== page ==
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Thousands more people in Wales will benefit from faster diagnosis of cancers and rare disease thanks to a new plan to increase the use of gene testing.

First published:
7 December 2022
Last updated:

Health Minister Eluned Morgan said the new Genomics Delivery Plan for Wales sets out how the NHS can take advantage of the genomics revolution in healthcare.

Genomics is the study of genes and genetic information and in recent years its use in healthcare has expanded rapidly leading to early detection and prevention of diseases, new treatments and personalised medicines. 

Ambitions set out in the plan include:

  • Offering more extensive genomic testing and support to patients with a suspected rare disease and for specific cancer types by increasing the number of genomes sequenced annually from 240 to 3,000 a year, within the next three years.
  • Offering up to 5,000 extensive genomic testing profiles annually to patients with newly diagnosed cancer to improve diagnosis and survival rates .
  • Creating a £15m Genomic Centre for Wales.
  • Strengthening the genomic surveillance of pathogens to help prevent and deal with communicable diseases, including the threat from new pandemics

Examples of how genomics is already benefiting people in Wales are the Wales Infants’ and Children’s Genome Service (WINGS), which was the first service in the UK to provide standard of care rapid whole genome sequencing for acutely unwell children with a likely underlying genetic cause; the use of a large gene panel across numerous cancers to deliver personalised treatments and diagnosis; and the development of the C. difficile genomics service, the first of its type in the UK, which is enhancing efforts to control outbreaks of this key pathogen in hospitals in Wales.

In the coming years, as well as increasing the amount of genomic testing and sequencing happening in Wales, one of the priorities within the Delivery Plan is to increase the use of non-invasive liquid biopsy at an earlier stage of the cancer pathway to inform personalised treatment and improve outcomes.

Minister for Health and Social Services, Eluned Morgan said:

“Genomics is revolutionising the way we think about healthcare and has already impacted the way we deliver many services. This plan will put us in a position to use genomics to transform how we deliver healthcare in the future. By preparing now, Wales will be ready when the use of genomics is commonplace in our health service.

“The role of genomics in healthcare has increased steadily since the pandemic. The adoption of these new technologies has already delivered real benefits for patients. It has provided us with a far more detailed understanding of what causes illness and infectious disease and is underpinning the development of new interventions that would have been unthinkable a decade ago.”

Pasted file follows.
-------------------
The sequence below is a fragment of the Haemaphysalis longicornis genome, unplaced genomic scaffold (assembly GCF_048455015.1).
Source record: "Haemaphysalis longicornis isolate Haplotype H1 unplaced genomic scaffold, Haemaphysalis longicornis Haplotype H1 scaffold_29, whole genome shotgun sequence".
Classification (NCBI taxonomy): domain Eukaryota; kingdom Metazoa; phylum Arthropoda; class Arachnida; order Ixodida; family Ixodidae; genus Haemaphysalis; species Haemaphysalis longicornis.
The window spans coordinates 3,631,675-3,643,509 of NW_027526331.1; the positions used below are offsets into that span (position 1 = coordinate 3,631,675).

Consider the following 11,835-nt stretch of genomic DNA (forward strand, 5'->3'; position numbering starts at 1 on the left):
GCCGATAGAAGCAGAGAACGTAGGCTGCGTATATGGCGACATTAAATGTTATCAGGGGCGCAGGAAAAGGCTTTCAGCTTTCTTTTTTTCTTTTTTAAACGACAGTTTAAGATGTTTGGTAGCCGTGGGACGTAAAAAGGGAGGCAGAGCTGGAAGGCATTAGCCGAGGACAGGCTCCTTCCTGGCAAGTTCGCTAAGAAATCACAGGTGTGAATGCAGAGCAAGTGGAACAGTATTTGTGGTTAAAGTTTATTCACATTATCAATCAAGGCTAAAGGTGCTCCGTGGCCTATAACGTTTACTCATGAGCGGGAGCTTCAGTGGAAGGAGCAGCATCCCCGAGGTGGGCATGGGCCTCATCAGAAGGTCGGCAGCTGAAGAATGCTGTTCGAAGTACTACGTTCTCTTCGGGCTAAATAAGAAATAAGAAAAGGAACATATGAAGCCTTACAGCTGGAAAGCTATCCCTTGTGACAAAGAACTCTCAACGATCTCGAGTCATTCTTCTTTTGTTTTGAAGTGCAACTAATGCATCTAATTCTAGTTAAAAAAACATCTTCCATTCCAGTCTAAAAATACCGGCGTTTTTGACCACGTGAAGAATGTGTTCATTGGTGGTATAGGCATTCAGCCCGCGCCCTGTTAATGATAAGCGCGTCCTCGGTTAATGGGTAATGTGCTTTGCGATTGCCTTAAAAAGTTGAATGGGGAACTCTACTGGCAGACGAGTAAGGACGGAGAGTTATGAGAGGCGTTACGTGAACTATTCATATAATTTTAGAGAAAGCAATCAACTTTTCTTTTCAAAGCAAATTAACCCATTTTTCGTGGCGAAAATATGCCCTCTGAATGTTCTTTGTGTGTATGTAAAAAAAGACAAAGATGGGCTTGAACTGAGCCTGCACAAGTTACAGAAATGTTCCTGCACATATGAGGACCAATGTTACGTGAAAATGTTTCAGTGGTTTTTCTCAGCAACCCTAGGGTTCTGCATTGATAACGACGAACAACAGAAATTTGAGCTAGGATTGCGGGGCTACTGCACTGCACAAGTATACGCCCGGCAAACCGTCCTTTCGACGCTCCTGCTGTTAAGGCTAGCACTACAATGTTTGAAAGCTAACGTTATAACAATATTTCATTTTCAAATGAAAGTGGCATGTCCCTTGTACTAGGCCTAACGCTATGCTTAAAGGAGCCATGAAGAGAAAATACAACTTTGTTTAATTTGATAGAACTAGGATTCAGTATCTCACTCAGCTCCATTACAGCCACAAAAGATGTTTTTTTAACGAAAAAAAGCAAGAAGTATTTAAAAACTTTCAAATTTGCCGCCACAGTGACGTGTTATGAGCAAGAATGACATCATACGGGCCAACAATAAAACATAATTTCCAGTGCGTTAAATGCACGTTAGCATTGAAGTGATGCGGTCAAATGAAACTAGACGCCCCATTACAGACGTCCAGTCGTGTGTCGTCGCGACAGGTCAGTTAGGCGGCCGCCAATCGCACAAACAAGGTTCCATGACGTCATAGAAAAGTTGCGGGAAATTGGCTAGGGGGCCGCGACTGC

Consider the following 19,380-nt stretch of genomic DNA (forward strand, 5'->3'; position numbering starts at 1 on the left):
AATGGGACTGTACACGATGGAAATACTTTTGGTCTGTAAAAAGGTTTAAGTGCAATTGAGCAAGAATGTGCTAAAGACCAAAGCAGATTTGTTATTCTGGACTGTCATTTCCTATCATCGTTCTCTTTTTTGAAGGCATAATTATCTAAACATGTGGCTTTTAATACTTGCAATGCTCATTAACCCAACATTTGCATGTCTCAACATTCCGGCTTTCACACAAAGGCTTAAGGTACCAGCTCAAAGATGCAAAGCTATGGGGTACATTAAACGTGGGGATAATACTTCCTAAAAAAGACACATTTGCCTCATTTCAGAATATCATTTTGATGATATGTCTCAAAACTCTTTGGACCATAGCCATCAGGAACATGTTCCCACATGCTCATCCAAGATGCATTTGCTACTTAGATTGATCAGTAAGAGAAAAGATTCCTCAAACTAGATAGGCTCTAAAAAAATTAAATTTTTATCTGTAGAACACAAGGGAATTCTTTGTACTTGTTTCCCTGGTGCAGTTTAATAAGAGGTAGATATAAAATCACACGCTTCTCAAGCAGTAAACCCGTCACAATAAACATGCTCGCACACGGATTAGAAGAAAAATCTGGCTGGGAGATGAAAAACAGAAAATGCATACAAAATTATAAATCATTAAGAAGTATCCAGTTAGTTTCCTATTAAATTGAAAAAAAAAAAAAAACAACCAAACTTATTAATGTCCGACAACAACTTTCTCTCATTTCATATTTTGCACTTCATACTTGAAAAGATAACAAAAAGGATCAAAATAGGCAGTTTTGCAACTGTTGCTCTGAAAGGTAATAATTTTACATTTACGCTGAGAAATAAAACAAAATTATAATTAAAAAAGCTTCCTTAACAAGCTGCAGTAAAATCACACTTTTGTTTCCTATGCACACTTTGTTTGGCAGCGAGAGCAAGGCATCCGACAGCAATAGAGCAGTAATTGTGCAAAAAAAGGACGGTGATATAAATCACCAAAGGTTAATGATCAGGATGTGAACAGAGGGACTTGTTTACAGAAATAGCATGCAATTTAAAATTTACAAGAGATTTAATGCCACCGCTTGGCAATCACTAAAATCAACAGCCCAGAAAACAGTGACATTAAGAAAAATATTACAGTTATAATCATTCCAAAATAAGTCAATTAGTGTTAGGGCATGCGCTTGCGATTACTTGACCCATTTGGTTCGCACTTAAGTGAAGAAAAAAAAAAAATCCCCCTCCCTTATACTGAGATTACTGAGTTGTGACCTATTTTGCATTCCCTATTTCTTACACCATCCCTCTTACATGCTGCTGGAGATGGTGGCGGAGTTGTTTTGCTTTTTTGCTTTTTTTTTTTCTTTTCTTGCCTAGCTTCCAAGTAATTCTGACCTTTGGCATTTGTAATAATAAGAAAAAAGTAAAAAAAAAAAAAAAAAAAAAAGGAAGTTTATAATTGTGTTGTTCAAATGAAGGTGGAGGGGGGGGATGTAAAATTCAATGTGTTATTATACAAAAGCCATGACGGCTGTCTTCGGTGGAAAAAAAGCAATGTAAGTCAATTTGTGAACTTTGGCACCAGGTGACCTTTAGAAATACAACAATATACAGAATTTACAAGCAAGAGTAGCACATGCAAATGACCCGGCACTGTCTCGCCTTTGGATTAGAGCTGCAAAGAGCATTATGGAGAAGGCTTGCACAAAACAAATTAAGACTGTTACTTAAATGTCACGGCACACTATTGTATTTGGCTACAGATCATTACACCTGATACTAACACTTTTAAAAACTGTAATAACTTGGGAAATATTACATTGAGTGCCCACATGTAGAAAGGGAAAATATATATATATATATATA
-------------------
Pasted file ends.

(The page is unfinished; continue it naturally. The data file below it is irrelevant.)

Minister for Economy, Vaughan Gething, who is responsible for science within the Welsh Government added:

“Over time, science has played a pivotal role in transforming modern medicine. The way we provide healthcare to people today is very different to how it was provided even 20 years ago. This has helped save countless lives.

“The advances scientists have made in understanding the genomic code means clinicians can increasingly detect suspected rare diseases early and offer highly personalised life-saving treatments.

“I’m proud that Wales is driving ahead with this ambitious plan, which will enable the Welsh NHS to further improve the health and well-being of people across the country.”

Dr Fu-Meng Khaw, National Director of Health Protection and Screening Services, Public Health Wales said:

“Pathogen genomics has played a critically important role in the detection of variants of concern in order to take action to reduce the impact of the COVID-19 pandemic. So far, the Pathogen Genomics Unit in Public Health Wales has successfully sequenced over 220,000 samples tested positive for SARS-CoV-2.  This has contributed significantly to building our understanding of the virus.”

“The Genomics Centre in Wales offers a fantastic opportunity to explore other applications of genomics at a population level, such as for health screening and transmission of infections between animals and humans.  Genomics Partnership Wales will provide a fertile foundation to build a public health genomics programme focussed on improving population health for people in Wales.”